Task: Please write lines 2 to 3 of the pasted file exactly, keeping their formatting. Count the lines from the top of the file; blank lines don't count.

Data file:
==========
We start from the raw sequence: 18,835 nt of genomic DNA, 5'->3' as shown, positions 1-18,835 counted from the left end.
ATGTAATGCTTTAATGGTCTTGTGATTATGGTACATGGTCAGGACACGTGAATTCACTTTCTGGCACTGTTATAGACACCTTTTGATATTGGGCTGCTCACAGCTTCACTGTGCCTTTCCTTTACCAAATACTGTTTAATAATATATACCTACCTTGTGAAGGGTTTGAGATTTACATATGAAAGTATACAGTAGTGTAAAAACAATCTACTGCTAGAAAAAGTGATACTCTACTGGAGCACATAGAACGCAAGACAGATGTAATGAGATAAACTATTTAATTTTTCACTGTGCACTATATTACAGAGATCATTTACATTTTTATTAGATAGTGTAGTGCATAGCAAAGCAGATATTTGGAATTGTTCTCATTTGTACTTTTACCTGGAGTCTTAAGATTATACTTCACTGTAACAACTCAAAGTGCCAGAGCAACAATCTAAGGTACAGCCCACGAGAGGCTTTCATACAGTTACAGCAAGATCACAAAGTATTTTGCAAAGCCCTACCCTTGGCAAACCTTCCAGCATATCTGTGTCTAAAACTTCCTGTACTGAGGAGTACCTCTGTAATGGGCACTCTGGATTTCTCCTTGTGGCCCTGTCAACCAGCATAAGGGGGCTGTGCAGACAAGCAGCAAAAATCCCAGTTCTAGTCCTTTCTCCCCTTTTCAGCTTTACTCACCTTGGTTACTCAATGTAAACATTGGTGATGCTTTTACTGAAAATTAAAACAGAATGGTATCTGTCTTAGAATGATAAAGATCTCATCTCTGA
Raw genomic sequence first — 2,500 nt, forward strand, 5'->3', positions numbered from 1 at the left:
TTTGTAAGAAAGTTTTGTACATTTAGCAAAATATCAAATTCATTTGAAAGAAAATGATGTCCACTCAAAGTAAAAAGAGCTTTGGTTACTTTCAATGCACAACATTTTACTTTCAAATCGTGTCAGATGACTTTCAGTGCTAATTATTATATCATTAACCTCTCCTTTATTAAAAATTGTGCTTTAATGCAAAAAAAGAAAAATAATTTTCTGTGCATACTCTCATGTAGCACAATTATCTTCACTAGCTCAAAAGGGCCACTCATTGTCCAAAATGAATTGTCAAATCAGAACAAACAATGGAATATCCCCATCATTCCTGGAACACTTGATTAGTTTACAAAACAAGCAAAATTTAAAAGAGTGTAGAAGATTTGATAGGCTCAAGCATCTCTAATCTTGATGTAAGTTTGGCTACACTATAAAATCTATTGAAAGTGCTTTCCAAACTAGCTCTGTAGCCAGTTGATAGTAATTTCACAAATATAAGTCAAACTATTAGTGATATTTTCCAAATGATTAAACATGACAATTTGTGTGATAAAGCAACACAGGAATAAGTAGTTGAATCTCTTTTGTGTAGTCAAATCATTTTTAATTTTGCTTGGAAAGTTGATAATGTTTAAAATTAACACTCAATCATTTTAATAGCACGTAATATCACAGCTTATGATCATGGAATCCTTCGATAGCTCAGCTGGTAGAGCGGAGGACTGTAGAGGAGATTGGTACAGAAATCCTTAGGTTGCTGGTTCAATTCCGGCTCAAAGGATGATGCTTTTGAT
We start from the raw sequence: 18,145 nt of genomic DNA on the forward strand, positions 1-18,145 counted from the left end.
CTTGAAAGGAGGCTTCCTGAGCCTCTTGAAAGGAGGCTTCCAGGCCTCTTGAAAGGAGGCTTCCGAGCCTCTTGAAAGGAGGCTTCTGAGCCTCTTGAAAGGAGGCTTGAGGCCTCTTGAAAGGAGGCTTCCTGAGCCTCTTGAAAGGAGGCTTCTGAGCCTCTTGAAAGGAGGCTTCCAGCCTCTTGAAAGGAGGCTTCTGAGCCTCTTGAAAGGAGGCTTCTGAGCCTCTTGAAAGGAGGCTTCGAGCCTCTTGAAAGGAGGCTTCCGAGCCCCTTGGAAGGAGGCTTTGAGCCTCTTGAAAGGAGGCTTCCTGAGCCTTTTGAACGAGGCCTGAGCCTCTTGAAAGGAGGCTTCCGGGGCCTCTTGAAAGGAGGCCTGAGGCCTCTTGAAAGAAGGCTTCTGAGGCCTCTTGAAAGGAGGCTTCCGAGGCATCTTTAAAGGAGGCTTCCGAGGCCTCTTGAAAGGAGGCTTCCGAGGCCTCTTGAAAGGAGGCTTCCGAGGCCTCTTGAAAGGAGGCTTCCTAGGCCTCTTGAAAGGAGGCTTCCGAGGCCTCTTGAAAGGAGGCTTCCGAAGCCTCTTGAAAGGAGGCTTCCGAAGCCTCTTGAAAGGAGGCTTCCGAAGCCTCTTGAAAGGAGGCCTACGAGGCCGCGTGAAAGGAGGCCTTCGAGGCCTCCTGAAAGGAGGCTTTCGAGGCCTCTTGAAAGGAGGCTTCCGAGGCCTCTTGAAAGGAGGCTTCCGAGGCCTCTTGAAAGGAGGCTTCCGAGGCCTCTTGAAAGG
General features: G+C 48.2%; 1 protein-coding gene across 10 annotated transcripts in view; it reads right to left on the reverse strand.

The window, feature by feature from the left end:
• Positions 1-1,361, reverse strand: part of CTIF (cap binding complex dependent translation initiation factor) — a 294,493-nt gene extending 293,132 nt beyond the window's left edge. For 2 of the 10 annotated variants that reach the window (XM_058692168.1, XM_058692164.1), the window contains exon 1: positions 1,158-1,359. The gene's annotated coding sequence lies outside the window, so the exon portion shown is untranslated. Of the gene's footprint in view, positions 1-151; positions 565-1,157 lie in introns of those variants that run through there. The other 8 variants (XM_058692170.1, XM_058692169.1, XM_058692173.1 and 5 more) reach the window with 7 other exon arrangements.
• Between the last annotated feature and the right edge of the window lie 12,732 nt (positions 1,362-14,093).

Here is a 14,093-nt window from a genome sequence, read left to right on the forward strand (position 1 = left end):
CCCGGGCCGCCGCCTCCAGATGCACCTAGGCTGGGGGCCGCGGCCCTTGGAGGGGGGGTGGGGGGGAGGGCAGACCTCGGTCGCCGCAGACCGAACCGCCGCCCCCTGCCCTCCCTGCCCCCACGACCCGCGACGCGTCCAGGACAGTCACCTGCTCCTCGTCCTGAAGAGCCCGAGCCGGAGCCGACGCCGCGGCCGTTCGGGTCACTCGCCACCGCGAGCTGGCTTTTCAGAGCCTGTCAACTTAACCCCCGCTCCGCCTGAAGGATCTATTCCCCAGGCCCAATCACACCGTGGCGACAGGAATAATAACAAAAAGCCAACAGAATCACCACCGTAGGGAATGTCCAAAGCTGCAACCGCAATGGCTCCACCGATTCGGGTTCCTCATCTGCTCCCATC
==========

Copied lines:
ATGTAATGCTTTAATGGTCTTGTGATTATGGTACATGGTCAGGACACGTGAATTCACTTTCTGGCACTGTTATAGACACCTTTTGATATTGGGCTGCTCACAGCTTCACTGTGCCTTTCCTTTACCAAATACTGTTTAATAATATATACCTACCTTGTGAAGGGTTTGAGATTTACATATGAAAGTATACAGTAGTGTAAAAACAATCTACTGCTAGAAAAAGTGATACTCTACTGGAGCACATAGAACGCAAGACAGATGTAATGAGATAAACTATTTAATTTTTCACTGTGCACTATATTACAGAGATCATTTACATTTTTATTAGATAGTGTAGTGCATAGCAAAGCAGATATTTGGAATTGTTCTCATTTGTACTTTTACCTGGAGTCTTAAGATTATACTTCACTGTAACAACTCAAAGTGCCAGAGCAACAATCTAAGGTACAGCCCACGAGAGGCTTTCATACAGTTACAGCAAGATCACAAAGTATTTTGCAAAGCCCTACCCTTGGCAAACCTTCCAGCATATCTGTGTCTAAAACTTCCTGTACTGAGGAGTACCTCTGTAATGGGCACTCTGGATTTCTCCTTGTGGCCCTGTCAACCAGCATAAGGGGGCTGTGCAGACAAGCAGCAAAAATCCCAGTTCTAGTCCTTTCTCCCCTTTTCAGCTTTACTCACCTTGGTTACTCAATGTAAACATTGGTGATGCTTTTACTGAAAATTAAAACAGAATGGTATCTGTCTTAGAATGATAAAGATCTCATCTCTGA
Raw genomic sequence first — 2,500 nt, forward strand, 5'->3', positions numbered from 1 at the left: